The paper aims to discuss the increasing use of internal audit as a technology by government against corruption. We study this, in particular, in the state of New South Wales (NSW) and in the Federal Government of Australia. The conceptual space is that the implications of new public management in the public sector provokes the employment proliferation of many forms of control, and we understand internal audit in that context. Auditing (external, internal, performance) constitutes a set of apparatuses of control. From a neoliberal perspective, public policies are justified by how they improve efficiency, efficacy and accountability. We challenge the role of internal audit, as a technology against corruption, as we examine the discursive extension of internal audit into the corruption space also constitutes an attempt at extending control, as a technology of governance. In Australian politics, there has been a significant focus on corruption activities. This is in the context of systematic cases of corruption in the public sector in a variety of contexts and across a variety of forms of corruption. Precise definitions of corruption are unclear. We are interested in the extension of the ambit of control of internal audit into corruption debates, as this seems to extend the logic of trust in technocratic experts at the centre of Power (1997) Audit Society. At the heart of our concerns with the effectiveness of internal audit with respect to corruption is that this seems to change the nature of the internal audit process, which focuses on efficacy with respect to organisational process. The extension to corruption seems to ask internal audit to take on a significant role in surveillance, as a mechanism of control. Consequently, we see regulatory bodies promote the use of internal audit for preventing and detecting corruption in Australia. This is certainly the case in a number of decisions or pronouncements of the Independent Commission Against Corruption (ICAC) in NSW. The Federal Government has subsequently considered a Federal ICAC in Australia to be important. Our theoretical approach on surveillance and questions the appropriateness of the use of internal audit as a mechanism of control. The concept of surveillance is based on the French philosopher Jean Baudrillard. In this, powers are more disperse and they became impossible to locate in a virtual, interchangeable and dynamic societies. The forms of surveillance using internal control are a powerful technology. We employ a discourse analysis to understand and evaluate the use of internal audit – a governance technology – in the NSW ICAC guidelines and seven investigation cases (Operations Tarlo, Credo, Artek, Ricco, Scania, Nestor and Greer) as well as a reflection on the current state of affair of the lobbying for a Federal ICAC in Australia. It is a political paper situated in an interdisciplinary approach for accounting, business and finance studies gathering information from the politics of corruption in Australia.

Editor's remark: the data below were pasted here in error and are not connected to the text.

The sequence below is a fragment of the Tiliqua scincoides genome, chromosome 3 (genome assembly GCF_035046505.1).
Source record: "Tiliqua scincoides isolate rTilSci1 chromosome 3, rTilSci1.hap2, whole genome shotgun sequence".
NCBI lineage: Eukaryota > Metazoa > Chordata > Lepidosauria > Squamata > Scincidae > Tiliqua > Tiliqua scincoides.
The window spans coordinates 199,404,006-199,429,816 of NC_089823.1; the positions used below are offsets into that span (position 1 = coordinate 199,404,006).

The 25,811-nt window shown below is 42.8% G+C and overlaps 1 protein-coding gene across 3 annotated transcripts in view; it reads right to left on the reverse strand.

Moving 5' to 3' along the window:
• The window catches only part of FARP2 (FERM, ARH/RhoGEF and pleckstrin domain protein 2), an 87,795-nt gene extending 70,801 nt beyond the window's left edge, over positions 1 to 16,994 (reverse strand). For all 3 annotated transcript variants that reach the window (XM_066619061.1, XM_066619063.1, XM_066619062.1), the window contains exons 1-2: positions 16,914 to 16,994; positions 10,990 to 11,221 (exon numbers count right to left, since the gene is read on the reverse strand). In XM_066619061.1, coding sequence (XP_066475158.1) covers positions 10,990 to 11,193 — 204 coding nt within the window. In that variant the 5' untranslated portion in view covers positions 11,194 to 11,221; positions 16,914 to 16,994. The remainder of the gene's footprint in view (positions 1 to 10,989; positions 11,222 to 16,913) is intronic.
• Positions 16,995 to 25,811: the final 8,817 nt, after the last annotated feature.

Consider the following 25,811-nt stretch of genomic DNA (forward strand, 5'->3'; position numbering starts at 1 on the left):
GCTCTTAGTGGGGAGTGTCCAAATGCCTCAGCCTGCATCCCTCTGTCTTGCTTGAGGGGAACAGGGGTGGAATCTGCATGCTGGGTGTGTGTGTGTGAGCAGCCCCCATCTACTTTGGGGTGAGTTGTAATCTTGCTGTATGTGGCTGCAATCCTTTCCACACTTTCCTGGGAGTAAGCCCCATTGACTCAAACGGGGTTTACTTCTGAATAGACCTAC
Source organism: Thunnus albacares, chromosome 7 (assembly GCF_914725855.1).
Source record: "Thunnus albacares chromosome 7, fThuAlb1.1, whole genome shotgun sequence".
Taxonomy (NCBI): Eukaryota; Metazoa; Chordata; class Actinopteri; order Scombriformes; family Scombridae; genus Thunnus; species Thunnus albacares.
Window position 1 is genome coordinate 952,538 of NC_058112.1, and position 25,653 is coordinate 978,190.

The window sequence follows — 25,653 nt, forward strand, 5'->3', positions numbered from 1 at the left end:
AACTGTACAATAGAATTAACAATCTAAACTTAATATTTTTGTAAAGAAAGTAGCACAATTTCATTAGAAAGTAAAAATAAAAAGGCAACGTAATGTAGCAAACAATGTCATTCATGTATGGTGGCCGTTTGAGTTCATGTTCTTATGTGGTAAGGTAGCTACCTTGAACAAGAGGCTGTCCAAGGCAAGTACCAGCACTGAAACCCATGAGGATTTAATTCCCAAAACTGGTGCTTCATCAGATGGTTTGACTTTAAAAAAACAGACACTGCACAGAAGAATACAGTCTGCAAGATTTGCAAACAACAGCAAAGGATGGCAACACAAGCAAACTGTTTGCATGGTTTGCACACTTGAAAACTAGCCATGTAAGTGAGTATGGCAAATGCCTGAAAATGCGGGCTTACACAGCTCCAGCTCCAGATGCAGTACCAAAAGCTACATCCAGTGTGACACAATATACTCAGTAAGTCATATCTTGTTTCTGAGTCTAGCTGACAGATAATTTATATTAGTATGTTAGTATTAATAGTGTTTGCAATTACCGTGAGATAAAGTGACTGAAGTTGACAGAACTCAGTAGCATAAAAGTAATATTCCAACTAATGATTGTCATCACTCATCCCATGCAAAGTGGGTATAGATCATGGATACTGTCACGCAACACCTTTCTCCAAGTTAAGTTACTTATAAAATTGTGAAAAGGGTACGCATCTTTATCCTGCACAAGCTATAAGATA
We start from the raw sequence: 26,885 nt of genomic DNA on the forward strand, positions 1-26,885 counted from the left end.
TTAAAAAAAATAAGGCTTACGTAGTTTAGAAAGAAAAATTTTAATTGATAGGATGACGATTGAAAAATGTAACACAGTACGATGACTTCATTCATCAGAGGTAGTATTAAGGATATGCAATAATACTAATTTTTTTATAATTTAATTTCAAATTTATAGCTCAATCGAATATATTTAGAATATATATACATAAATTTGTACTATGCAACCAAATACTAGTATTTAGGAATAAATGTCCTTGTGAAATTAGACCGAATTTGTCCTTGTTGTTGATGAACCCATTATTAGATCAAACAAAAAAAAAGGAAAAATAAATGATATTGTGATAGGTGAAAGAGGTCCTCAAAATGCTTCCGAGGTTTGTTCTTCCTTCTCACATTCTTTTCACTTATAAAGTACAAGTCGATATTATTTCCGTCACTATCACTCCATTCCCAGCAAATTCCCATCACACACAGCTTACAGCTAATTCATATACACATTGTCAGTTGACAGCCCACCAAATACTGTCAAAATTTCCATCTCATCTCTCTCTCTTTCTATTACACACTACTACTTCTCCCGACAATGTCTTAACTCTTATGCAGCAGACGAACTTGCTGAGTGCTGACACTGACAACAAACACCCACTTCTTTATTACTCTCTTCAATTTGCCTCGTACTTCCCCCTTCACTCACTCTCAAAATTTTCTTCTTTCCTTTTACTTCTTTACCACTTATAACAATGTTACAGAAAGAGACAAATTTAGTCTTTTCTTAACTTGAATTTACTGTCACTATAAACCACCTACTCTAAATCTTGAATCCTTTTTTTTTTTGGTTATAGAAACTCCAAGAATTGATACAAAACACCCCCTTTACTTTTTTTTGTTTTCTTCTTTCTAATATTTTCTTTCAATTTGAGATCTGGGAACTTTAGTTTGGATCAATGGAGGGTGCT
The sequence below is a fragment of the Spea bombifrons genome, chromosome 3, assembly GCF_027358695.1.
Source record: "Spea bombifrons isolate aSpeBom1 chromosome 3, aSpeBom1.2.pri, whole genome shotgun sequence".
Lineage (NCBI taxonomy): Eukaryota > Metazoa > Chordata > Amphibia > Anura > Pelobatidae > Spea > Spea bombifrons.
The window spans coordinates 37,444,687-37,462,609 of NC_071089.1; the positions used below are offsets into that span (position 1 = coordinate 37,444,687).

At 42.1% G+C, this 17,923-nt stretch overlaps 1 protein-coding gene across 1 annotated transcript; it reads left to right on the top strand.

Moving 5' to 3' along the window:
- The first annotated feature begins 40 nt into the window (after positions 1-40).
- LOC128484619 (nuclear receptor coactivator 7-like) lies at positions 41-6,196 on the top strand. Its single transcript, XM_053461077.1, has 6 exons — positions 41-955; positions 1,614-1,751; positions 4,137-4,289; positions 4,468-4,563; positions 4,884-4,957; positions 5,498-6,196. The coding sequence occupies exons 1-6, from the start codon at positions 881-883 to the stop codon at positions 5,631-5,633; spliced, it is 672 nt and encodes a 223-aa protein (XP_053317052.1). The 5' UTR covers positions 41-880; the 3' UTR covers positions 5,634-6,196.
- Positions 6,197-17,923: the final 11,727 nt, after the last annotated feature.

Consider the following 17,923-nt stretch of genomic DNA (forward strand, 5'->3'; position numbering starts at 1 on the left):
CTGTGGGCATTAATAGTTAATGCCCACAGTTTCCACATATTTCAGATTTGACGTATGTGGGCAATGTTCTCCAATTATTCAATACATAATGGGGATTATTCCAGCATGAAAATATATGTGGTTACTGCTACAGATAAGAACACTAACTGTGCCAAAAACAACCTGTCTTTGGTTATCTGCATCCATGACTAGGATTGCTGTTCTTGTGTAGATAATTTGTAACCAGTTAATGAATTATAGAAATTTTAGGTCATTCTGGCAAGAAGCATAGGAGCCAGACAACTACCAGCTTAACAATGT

|Number of pages
|Published - 27 Jun 2019
|11th International Critical Management Studies Conference: Precarious Presents, Open Futures - Open University, Milton Keynes, United Kingdom
Duration: 27 Jun 2019 → 29 Jun 2019
Conference number: 11
|11th International Critical Management Studies Conference
|27/06/19 → 29/06/19